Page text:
Elijah said to the king, “This is what the Lord says, ‘You sent messengers to seek an oracle from Baal Zebub, the god of Ekron. You must think there is no God in Israel from whom you can seek an oracle! Therefore you will not leave the bed you lie on, for you will certainly die.’ “He died just as the Lord had prophesied through Elijah. In the second year of the reign of King Jehoram son of Jehoshaphat over Judah, Ahaziah’s brother Jehoram replaced him as king of Israel, because he had no son. The rest of the events of Ahaziah’s reign, including his accomplishments, are recorded in the scroll called the Annals of the Kings of Israel.

2 Kings 1:16-18

Finally, we must recognize God’s grace on King Ahaziah. When Elijah rebuked the king and gave him a prophecy about his death, this was meant to make the king humble himself before God and repent. God did this previously with Ahaziah’s father, Ahab. God predicted his death and that all his male children would die early and be eaten by dogs because Ahab murdered Naboth and stole his field (1 Kgs 21). However, Ahab humbled himself and fasted before God, and because of this, God told Elijah he would not fulfill the prophecy during Ahab’s lifetime. Likewise, God’s warning was a chance for Ahaziah to repent instead of rebelling against God.

In the same way, we must remember that, though God doesn’t always give immediate punishment for sins that happen, he keeps perfect records. At some point, he will judge. Sometimes, the judgment happens as a natural consequence of sin. Sometimes, God judges in a public way, as with Ahaziah and his soldiers. Ahaziah was going to die, not because he fell from a high floor in his castle, but because he sought the occult for answers (v. 6). Ultimately, God will judge all sin at Christ’s coming. Until then, his slowness in bringing judgment is meant to allow time for repentance. Second Peter 3:9 said it this way, “The Lord is not slow concerning his promise, as some regard slowness, but is being patient toward you, because he does not wish for any to perish but for all to come to repentance.”

Application Question: How should we respond to God’s justice and yet great patience?

(1) This reminds us to not doubt God or become angry with him when he delays his justice in an abusive family, corrupt company or government. There is a day of accounting coming. (2) Also, it reminds us to be patient with others in their rebellion, struggles with sin, or when they fail us. God was gracious and patient with us; therefore, we should be patient with others as well. (3) With that said, God’s patience reminds us to continually urge others to repent and come to God, so they can be saved. He will not be patient forever.

Because Ahaziah did not repent of his sins, God judged him, and God will judge us and others as well if we do not repent. John the Baptist, who came in the spirit of Elijah, said this to the teachers of Israel in Matthew 3:8-10:

Therefore produce fruit that proves your repentance, and don’t think you can say to yourselves, ‘We have Abraham as our father.’ For I tell you that God can raise up children for Abraham from these stones! Even now the ax is laid at the root of the trees, and every tree that does not produce good fruit will be cut down and thrown into the fire.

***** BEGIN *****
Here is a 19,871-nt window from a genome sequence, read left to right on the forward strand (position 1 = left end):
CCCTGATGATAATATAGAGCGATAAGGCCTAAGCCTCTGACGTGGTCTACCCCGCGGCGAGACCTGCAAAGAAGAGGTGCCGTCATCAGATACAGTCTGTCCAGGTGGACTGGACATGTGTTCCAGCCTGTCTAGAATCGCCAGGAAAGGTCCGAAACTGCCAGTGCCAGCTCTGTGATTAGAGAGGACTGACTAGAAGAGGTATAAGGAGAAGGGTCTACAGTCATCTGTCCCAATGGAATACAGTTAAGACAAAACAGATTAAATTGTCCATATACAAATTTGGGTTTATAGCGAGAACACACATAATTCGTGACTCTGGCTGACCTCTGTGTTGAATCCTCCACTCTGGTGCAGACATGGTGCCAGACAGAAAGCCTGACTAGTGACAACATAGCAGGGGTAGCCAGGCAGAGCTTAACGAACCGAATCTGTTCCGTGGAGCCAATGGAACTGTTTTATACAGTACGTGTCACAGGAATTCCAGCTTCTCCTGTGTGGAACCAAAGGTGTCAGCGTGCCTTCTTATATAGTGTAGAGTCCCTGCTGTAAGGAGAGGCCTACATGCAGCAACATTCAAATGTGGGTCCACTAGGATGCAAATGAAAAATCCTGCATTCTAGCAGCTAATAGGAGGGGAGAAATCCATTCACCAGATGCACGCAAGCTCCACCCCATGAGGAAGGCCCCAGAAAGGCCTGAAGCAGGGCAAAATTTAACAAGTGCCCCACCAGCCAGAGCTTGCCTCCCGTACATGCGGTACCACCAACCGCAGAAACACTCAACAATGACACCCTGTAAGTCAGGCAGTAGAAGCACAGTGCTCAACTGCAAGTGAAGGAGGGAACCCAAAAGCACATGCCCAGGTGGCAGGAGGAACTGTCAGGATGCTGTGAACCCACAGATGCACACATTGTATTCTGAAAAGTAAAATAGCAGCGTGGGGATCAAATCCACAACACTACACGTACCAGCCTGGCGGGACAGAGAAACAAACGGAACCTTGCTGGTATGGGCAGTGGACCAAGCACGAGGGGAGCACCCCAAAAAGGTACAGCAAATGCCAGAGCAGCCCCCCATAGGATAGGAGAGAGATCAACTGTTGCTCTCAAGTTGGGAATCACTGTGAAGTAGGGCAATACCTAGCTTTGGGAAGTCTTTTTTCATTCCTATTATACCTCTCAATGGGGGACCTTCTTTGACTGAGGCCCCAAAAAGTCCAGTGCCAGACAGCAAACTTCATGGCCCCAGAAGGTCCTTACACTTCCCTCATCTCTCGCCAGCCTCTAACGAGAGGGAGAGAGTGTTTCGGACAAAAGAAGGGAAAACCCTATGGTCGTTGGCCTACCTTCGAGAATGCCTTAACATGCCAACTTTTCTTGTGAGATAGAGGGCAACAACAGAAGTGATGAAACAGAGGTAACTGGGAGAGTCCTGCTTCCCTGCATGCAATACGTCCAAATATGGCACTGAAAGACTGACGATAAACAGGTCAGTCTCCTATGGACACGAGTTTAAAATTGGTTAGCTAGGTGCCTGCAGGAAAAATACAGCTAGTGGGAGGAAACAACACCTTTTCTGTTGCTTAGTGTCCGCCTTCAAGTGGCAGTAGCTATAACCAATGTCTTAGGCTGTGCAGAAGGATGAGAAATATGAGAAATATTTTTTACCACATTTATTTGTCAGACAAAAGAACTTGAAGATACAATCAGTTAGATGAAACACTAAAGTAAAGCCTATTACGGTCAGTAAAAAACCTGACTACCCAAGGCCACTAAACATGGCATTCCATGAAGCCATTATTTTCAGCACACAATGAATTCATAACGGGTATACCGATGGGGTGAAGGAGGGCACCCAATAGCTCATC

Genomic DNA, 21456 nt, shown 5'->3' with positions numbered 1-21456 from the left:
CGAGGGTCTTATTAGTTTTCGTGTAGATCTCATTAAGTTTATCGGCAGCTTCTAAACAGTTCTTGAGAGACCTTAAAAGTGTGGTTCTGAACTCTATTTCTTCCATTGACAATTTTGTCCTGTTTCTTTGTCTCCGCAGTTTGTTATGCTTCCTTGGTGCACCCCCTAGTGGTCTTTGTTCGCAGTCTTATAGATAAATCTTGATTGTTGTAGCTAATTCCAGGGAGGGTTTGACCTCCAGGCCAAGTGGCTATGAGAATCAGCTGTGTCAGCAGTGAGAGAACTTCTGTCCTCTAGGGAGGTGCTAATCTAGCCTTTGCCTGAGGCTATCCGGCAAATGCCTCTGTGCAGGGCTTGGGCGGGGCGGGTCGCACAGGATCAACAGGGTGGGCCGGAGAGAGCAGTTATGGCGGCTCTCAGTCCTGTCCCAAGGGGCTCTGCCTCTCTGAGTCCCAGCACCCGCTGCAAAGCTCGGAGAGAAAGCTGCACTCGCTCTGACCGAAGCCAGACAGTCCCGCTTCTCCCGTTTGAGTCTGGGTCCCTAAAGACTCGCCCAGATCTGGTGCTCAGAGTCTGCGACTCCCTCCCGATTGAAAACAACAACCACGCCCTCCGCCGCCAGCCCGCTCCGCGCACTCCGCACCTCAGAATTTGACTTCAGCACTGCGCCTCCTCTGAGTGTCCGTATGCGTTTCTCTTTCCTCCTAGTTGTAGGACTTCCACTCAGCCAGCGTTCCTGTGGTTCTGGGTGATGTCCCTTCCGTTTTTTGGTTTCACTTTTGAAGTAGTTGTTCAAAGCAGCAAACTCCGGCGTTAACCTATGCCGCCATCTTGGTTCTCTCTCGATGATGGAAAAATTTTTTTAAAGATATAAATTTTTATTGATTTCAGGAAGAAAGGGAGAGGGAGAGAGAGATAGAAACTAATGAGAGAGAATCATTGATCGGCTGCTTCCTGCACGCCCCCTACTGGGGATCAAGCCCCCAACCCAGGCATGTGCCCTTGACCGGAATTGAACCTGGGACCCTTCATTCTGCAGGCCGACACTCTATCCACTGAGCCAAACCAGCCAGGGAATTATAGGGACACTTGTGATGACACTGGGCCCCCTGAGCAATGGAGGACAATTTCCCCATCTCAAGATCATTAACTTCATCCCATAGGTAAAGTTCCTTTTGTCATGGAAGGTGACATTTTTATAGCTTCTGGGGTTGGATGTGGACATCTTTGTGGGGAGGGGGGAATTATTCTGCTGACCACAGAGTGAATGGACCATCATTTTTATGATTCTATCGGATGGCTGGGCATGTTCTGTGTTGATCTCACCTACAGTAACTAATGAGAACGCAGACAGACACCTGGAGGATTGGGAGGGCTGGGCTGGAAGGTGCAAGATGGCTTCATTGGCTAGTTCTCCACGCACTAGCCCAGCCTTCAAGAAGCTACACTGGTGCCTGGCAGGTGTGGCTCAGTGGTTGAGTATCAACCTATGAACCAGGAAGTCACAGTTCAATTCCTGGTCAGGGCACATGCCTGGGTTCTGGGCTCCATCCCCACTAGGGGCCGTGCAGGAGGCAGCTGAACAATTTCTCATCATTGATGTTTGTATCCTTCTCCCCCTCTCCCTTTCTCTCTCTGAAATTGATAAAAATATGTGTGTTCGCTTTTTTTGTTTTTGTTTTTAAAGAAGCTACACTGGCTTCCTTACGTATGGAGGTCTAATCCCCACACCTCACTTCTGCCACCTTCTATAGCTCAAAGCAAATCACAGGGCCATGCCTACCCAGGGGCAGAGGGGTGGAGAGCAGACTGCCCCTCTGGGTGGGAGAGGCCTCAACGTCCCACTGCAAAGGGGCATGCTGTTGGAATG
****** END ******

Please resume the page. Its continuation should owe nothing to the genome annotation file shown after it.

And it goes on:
We must boldly call others to repentance as well, because God’s judgment is coming. God is loving and patient, but he is also just.

Application Question: Why is God patient with people’s sins and failures? How is God calling you to be patient and merciful with others who are failing you?

Conclusion

As we consider God’s judgment of King Ahaziah, we not only learn principles about how to live but specifically about God’s character.

  1. God’s Punishment on People’s Sins Is Often Distributed by Allowing Their Sins to Negatively Affect Their Children for Generations
  2. God Desires People to Rely on Him for Guidance and Therefore Will Bring Judgment for Relying on the World and the Occult
  3. God’s Grace Is Sometimes Revealed in Delivering People from Suffering and at Other Times by Empowering Them Through It
  4. God Blesses the Humble Who Revere Him, But Judges the Prideful Who Reject Him
  5. God’s Warnings and Delays of Judgment Are Given So People Can Repent of Their Sins

Application Question: What stood out most in the reading and why? What questions or applications did you take from the reading?

Prayer Prompts

  • Pray that God would deliver us from sins, including pride, anger, lust, and spiritual apathy, and that he will protect our future children from the consequences of our sin. Pray that God would purify us through his Word, his saints, and his discipline.
  • Pray that God would raise up our children and their children’s children to fear God and be used greatly by him. Pray that God would sever all generational sins.
  • Pray that God would deliver us from trials and suffering, but if not, that we will faithfully endure trials and suffering for the glory of God.
  • Pray that those who don’t know Christ would, in humility, repent of their sins and accept him as Lord and Savior, so they can be delivered from God’s wrath.

Copyright © 2022 Gregory Brown

Unless otherwise noted, the primary Scriptures used are taken from the NET Bible ® copyright © 1996-2016 by Biblical Studies Press, L.L.C. All rights reserved.

Holy Bible, New International Version ®, NIV® Copyright © 1973, 1978, 1984, 2011 by Biblica, Inc.® Used by permission. All rights reserved worldwide.

Scripture quotations marked (ESV) are from The Holy Bible, English Standard Version® (ESV®) Copyright © 2001 by Crossway, a publishing ministry of Good News Publishers. All rights reserved.

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1 Guzik, David. 2 Kings (Enduring Word Commentary). 2005

2 Wiersbe, Warren, Be Distinct (2 Kings)

3 Charles R. Swindoll. Elijah: A Man of Heroism and Humility (Great Lives From God’s Word 5: Profiles in Character from Charles R. Swindoll) (Kindle Locations 1702-1706). Kindle Edition.

4 Guzik. David. 2 Kings, The Enduring Word Commentary

Related Topics: Character Study, Christian Life